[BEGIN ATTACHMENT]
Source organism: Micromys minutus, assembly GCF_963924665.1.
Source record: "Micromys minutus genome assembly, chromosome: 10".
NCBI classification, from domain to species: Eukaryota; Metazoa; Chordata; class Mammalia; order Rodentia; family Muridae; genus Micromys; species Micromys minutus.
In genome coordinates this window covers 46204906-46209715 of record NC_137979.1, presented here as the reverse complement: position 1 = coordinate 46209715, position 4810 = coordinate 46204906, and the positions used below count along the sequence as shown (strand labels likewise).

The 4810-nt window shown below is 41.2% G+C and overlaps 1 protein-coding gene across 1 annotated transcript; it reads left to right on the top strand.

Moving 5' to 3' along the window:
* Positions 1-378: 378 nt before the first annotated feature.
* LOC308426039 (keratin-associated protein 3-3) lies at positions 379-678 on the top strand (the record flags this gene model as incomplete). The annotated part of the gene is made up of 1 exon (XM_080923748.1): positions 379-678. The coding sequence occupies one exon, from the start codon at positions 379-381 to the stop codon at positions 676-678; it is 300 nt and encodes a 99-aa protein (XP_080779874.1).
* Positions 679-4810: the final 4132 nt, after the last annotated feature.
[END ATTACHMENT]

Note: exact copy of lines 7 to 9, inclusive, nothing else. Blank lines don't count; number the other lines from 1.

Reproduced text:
* Positions 1-378: 378 nt before the first annotated feature.
* LOC308426039 (keratin-associated protein 3-3) lies at positions 379-678 on the top strand (the record flags this gene model as incomplete). The annotated part of the gene is made up of 1 exon (XM_080923748.1): positions 379-678. The coding sequence occupies one exon, from the start codon at positions 379-381 to the stop codon at positions 676-678; it is 300 nt and encodes a 99-aa protein (XP_080779874.1).
* Positions 679-4810: the final 4132 nt, after the last annotated feature.